Monday, September 14, 2009

It's About to Fall!

Since I haven't posted in ages (for me) this is a bit of a marathon catch-up post.

The temperature has taken a nose dive in the last couple of weeks. It's now in the low 20s (C), low 70s (F) most days and the nights are downright chilly.

In the garden we have raised a fine crop of the most enormous orb spiders you could ever wish to see. The one hanging out between the 4 x 4 and the planters in back has a body almost as big as the end of my thumb. She is humongous!

Tomato production has slowed way down, lots of green tomatoes yet, but we're down from two or three cupfuls of small tomatoes every day to a cupful every three days. Would you believe these tomatoes are the two inch runts I was too embarrassed to give away? They are four feet tall and would have taken over the 4 x 4 except I pulled runners out and put up a section of fence to hold them back.

The bok choi and kale I planted mid-August are growing well. What I can't understand is why seeds which did not come up in the spring when I planted them have come up four months later when I don't want them? There are young squash and melon plants just going nuts back there, from seeds which didn't come up in spring, or all summer. And as much as it hurts I will have to cut them off if I'm going to get any kale.

The Brandywine and Purple Prince tomatoes have produced a bushel of tomatoes. Several tennis-ball-sized Purple Princes and Brandywines are turning red, and hopefully will be ready in a few days, but unless we get some warmer weather a lot of these last tomatoes will be pulled green. I'm thinking fried green tomatoes, which is never a bad thing.

I have primarily been busy drying more food. I got through that 20 pounds of plums, dried a large spaghetti squash, and did 15 more red, yellow and green bell peppers. Peppers are so easy to dry, simply wash them well, cut into pieces about an inch wide and an inch or so long and put them in the dryer. They look like jewels when they are dried.

Late yesterday I dried four trays of Russet potatoes, one tray grated, one tray diced in 1/4" cubes, and the rest sliced into quarter moon slices about 1/4" thick. I scrubbed the potatoes, sliced them into four pieces and cooked them about 3/4's done. After they'd cooled I grated, diced and sliced. I treated each bowlful with about three tbs of water with a tsp of Fruit Fresh dissolved in it, and I sprinkled a bit more on the tatties after I had them on the drier trays. They dried really fast and did not discolour at all, despite looking yellow in the picture. It was taken under the kitchen light, so the light balance isn't right.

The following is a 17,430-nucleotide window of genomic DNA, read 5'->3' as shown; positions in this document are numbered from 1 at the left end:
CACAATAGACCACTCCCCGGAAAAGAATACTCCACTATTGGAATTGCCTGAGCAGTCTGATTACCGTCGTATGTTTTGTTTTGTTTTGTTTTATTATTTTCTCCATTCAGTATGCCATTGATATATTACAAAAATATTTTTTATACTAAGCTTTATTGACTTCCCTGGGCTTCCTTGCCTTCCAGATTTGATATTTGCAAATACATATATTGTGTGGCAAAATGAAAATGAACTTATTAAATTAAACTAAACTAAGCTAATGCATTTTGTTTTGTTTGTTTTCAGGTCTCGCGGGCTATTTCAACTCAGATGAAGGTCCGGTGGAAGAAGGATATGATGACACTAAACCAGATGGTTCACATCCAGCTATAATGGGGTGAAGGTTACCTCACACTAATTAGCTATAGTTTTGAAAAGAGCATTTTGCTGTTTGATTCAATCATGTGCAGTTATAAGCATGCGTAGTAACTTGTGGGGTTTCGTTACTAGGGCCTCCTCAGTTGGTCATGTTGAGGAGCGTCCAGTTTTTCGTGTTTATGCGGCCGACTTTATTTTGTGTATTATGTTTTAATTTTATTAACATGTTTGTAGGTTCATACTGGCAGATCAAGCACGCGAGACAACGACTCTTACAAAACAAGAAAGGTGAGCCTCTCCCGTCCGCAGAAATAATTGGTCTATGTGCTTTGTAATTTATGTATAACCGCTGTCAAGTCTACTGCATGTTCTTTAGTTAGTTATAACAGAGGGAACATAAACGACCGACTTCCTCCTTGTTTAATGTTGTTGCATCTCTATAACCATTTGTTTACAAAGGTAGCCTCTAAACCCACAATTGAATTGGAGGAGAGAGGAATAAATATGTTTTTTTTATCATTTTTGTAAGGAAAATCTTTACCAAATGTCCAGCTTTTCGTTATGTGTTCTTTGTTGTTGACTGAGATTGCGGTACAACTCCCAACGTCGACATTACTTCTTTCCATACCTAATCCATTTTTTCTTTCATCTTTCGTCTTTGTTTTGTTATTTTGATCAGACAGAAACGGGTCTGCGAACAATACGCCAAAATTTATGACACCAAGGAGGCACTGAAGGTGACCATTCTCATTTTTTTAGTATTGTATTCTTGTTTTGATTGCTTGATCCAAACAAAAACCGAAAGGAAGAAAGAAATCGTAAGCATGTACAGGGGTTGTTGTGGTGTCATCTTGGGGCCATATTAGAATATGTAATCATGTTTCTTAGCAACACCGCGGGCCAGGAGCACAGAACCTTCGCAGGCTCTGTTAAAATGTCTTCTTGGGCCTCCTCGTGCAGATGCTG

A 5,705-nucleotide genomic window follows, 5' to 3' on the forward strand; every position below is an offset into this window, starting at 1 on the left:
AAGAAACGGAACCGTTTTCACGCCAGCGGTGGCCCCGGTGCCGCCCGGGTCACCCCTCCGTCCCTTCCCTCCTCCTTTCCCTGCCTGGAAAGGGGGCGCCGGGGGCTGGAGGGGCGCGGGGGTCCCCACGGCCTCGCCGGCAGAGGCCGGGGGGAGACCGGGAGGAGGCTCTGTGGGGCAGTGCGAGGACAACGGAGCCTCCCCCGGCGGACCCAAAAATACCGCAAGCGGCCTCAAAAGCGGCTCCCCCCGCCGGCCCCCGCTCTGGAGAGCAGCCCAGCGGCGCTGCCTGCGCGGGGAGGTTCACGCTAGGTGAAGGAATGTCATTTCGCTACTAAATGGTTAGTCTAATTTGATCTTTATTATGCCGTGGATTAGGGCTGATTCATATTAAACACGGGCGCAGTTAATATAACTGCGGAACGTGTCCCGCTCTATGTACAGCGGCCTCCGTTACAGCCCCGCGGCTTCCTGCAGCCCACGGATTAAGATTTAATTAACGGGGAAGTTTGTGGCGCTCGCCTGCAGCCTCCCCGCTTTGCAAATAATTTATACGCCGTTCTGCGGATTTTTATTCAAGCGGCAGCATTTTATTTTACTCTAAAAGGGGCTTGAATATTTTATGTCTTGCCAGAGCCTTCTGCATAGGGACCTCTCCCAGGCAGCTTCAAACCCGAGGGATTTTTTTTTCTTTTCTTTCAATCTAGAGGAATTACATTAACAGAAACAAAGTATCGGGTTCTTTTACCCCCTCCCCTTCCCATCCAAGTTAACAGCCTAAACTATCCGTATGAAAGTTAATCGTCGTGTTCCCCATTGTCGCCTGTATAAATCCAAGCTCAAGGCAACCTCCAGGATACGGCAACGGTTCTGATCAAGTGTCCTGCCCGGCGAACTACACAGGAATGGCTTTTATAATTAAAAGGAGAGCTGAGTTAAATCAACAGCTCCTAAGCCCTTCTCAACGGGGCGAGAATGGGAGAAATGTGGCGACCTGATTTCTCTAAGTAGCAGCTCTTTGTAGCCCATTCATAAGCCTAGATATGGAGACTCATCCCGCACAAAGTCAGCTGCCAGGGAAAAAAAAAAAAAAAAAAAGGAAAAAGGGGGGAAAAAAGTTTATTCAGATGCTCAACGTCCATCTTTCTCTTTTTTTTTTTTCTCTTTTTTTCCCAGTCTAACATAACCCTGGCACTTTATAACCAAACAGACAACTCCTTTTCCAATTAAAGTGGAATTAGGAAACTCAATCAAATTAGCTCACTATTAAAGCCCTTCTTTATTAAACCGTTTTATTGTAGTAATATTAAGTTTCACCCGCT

I have never dried potatoes before so I am using some in a recipe to see if it's worth doing more. They are a lot more work intensive than most of the fruit and veggies I have dried so far, though slicing them is the least work, and if these are okay I would slice any more that I dry, and forget about the cubes and grated ones.

I tried my new toaster oven out by baking some chili cheese cornbread to accompany the pinto beans and yams I cooked for dinner a couple of nights ago. There are two meals fit for a King. Pinto beans and potatoes and pinto beans and cornbread. Two wonderful recipes follow. Cornbread was a staple in our house when I was growing up. This chile cheese cornbread is incredibly delicious!

Chile Cheese Cornbread

• 1 cup cornmeal
• 1/3 cup all-purpose non-gluten flour
• 2 tbs sugar
• 1/4 teaspoon baking soda
• 1 teaspoon baking powder
• 1 teaspoon salt
• 1 cup shredded cheddar or jack cheese
• 1 egg, beaten
• 1 cup buttermilk
• 1 can chopped green chilies


Combine dry ingredients, including grated cheese; add beaten egg, buttermilk and the chiles, mixing well. Pour into greased, heated 8-inch or 9-inch baking dish. Bake at 400° for 20 minutes, or until lightly browned.

And this is the one I'm trying my dried potato slices in. We love these, they are soooo delicious.

Potato and Pinto Bean Enchiladas


* 1 lb diced or sliced potatoes
* Olive oil
* 1/2 pkg Taco spices
* 1 medium onion, minced
* 1 15 oz can (drained and rinsed) or 2 c. cooked pinto beans
* 1 dozen corn tortillas
* 1 cup salsa
* 1/2 c grated cheddar or jack cheese
* pitted black olives

Guacamole Topping

* 1 avocado
* juice from 1/2 lemon
* 1 clove garlic, minced
* salt to taste
* Louisiana hot sauce to taste


Dice the potatoes and put them in a pan with boiling water. Simmer for 5 minutes and drain. Put the oil in a large skillet and heat. Add the onion. Cook onion until it's transparent and add the potatoes. Cook until the potatoes have browned. Add the pinto beans and cook for 10 minutes. Mixture should be fairly dry. Remove from the heat and set aside.

Fry each corn tortilla in a tsp of oil and as soon as it cools, place a spoonful of the bean and potato mix inside and roll it up. Place side by side in a baking dish.

Spoon salsa over top of enchiladas, sprinkle cheese on top. Scatter black olives on top. Put in microwave for five minutes or in hot oven long enough to melt cheese.


In the meantime, open the avocado, remove the pit, and scoop out the flesh into a bowl. Add the garlic, lemon juice, salt, and hot sauce. Mash together until well mixed.

To serve, place a spoonful of Guacamole and a dollop of sour cream side by side on top of each enchilada.

1 comment:

Anonymous said...

If someone didn't have the chilies but had some of the great new spicy cheddar with the chilies already in it they could make that cornbread also.

Of course we have peppers, chilies and their brethren by the truck load.

It has been nice enough. I am thinking of buying some new basil plants at the grocery store on Thursday.